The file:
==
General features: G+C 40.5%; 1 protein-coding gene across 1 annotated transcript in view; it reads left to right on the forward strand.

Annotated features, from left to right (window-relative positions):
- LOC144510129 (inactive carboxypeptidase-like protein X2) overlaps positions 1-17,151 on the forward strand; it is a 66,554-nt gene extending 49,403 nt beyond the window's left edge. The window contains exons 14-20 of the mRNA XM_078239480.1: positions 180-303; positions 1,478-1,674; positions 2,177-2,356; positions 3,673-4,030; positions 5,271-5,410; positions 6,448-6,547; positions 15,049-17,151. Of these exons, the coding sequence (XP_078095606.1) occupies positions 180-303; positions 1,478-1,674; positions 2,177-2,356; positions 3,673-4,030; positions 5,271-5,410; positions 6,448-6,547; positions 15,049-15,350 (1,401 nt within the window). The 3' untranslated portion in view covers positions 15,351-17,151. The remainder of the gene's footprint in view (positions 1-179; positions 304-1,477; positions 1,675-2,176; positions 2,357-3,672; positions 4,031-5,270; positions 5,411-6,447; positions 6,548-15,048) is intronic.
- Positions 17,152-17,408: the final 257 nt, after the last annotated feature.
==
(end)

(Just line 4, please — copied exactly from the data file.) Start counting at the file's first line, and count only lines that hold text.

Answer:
- Positions 17,152-17,408: the final 257 nt, after the last annotated feature.